Shell continued flaring gas in Nigeria years after saying it would stop, documents and satellite imagery show

Left image from 2003. Right image from 2019.
This gas flare appears to be burning continuously – or at least intermittently – for over 15 years. A flame is clearly visible in the satellite imagery in the years between 2003 and 2019. It’s one of several gas flares in close proximity to Otu-Jeremi, a town with a secondary school, a hospital, and a church. Images: Google Earth.

Shell has spent decades claiming that they are taking steps to stop gas flaring at their oil fields in Nigeria. But satellite imagery going back to the early 2000s shows that they failed to put out the infernos. Instead, they allowed natural gas, which could have been used to bring power to the estimated 40% of homes with no electricity, to burn continuously for years, a practice that’s known to cause acid rain, kill wildlife, ruin crops, and cause light and noise pollution.

Gas flaring, the practice of openly burning gases created as a by-product of oil extraction, is illegal in Nigeria. It has been decreased in recent years, but the flares still dot the landscape in the Niger Delta despite years of promises from Shell to stop the harmful practice and numerous lawsuits waged against them by affected locals.

The Niger Delta in southern Nigeria is one of the most prolific oil-producing regions in Africa. The devastating toll that oil extraction has had on the environment continues to cause countless deaths, illnesses, and a slurry of high profile, international lawsuits. Militancy, sabotage, and theft have led to even more deaths over the years as the central government and foreign companies colluded to quell unrest.

I spoke with Nubari Saatah, an Ogoni local and acting president of the Niger Delta Congress (NDC), who says the fight against Shell has been an uphill battle for the people of the Niger Delta.

“Yes, [the gas flaring] has decreased, but said reduction is inconsequential when it can he stopped altogether,” said Saatah. Rather than putting a stop to the gas flares, Shell has sold off many gas fields to local companies and much of the flaring continues under the purview of less accountable management.

Nubari Saatah, Ogoni local and Acting President of the Niger Delta Congress. Photo: Twitter.

According to Saatah, Shell is “trying to leave the Niger Delta and hand over all the responsibilities and all the liabilities to other smaller companies. That includes the need for enormous clean-up efforts in the many river beds and swamps devastated by crude oil spills.

“That’s what they are trying to do. They are trying to escape responsibility. It’s criminal,” Saatah added. He likened it to a bank robber making a hasty escape with cash in tow.

He says it’s been next to impossible to get any compensation from Shell and many locals have turned to the lucrative business of pipeline sabotage and repair scams, what he describes as a viscous cycle of loss of traditional livelihood and further environmental devastation.

Never-ending infernos

Internal Shell Nigeria reports that were likely meant for shareholders, made available through a Freedom of Information request to the Dutch government, show that the company announced what they called the “Flares Down” program in 2010, though initiatives to end gas flaring were ostensibly being pursued already some time before that.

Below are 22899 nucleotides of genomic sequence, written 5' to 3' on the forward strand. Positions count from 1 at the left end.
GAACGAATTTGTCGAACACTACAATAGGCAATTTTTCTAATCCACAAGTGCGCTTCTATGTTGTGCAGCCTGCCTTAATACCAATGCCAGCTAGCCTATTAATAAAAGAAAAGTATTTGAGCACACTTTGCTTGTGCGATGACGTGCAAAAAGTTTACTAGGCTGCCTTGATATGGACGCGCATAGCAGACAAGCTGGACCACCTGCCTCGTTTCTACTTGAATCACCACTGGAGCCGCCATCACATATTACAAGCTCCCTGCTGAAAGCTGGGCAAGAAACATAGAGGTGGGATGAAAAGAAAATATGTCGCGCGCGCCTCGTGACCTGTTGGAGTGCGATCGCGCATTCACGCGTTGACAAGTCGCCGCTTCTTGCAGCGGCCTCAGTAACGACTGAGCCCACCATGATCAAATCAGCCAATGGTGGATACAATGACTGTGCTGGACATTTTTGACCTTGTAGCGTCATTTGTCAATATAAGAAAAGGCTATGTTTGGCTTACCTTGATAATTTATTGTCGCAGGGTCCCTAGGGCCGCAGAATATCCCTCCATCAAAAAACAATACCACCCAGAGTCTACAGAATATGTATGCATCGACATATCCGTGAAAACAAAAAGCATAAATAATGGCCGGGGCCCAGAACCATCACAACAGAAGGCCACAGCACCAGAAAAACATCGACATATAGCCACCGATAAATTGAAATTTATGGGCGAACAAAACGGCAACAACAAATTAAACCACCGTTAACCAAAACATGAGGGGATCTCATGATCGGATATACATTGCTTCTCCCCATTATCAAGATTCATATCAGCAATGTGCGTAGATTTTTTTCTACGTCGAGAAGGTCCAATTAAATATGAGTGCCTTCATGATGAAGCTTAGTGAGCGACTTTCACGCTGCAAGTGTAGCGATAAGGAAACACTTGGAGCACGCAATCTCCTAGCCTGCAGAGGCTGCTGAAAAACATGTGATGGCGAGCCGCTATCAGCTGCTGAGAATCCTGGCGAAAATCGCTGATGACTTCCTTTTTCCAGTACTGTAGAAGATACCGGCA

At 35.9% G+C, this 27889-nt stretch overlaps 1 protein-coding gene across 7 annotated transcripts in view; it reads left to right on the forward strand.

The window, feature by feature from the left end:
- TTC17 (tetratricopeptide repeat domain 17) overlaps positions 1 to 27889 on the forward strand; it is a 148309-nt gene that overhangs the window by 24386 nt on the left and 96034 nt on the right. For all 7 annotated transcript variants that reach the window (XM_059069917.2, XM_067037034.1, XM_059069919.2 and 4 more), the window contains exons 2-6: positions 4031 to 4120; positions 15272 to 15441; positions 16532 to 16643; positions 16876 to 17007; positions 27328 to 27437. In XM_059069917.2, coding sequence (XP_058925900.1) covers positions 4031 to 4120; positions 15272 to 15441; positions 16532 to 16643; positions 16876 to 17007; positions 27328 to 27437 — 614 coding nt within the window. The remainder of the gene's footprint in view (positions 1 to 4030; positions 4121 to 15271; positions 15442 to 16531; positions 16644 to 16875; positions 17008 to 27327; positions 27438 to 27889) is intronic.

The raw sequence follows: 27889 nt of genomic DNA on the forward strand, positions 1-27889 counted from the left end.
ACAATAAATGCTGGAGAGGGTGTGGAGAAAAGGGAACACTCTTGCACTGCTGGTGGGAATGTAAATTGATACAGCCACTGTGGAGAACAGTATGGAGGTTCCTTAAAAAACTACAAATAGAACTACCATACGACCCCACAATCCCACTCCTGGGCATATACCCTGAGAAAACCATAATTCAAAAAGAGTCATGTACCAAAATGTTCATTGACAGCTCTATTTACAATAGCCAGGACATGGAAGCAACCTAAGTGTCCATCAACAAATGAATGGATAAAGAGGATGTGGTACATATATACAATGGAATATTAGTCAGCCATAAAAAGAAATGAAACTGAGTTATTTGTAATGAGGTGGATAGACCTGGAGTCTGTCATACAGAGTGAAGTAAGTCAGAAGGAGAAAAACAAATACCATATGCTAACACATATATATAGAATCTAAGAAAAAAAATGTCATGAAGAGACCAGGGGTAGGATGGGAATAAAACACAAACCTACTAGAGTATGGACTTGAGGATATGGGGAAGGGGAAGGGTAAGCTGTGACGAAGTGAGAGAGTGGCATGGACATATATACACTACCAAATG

But satellite images show that flaring continued into 2020 at one site – ten years after the program was announced – despite a promise from Shell to stop gas flaring at that specific site.

In the images below, intermittent flaring can be seen from space at the Etelebou Oil Field, in the heart of the Niger Delta, over a span of at least 17 years, though flaring likely started long before 2003 – that’s just the year of the earliest available satellite image.

What’s more, publicly available Shell Nigeria incident reports reveal that the company still owned the Etelebou Oil Field in 2019. They hadn’t sold it off to local companies, as was the case with other oil installations. A Shell report from 2008 specifically promised to stop flaring at this location. Despite that promise, it continued.

A gas flare at the Etelebou Oil Field in Baylesa state in 2003, 2013, 2017, and 2020. The flaring is not visible in the satellite imagery in 2017 and 2018, when it appears to have been extinguished temporarily, but it appears again in 2020. Images: Google Earth.

The first image, an excerpt from an internal Shell incident report from 2019, is proof that Shell Nigeria remained the owner (at least partial owner) of the Etelebou Oil Field up until very recently. This and other similar reports detail oil spills caused by “operational failures.” (Highlights added). Source:

The second image is an excerpt from a 2008 internal Shell report, likely meant for shareholders, that discusses the company’s “environmental performance.” It says gas flaring at the Etelebou Oil Field would be put to an end. The satellite images show it continued. (Highlights added). Source: Internal Shell documents made available through a Freedom of Information request to the Dutch government.

Shell and Shell Nigeria ignored various detailed written requests and phone calls for comment on their seemingly failed “Flares Down” program, various lawsuits, and related allegations made by our sources.

A 2019 Shell ‘sustainability report’ states that the company is “working to reduce flaring,” but mentions delays in making infrastructure to capture the gas. Graphs in the reports show only a negligible decrease in recent years.

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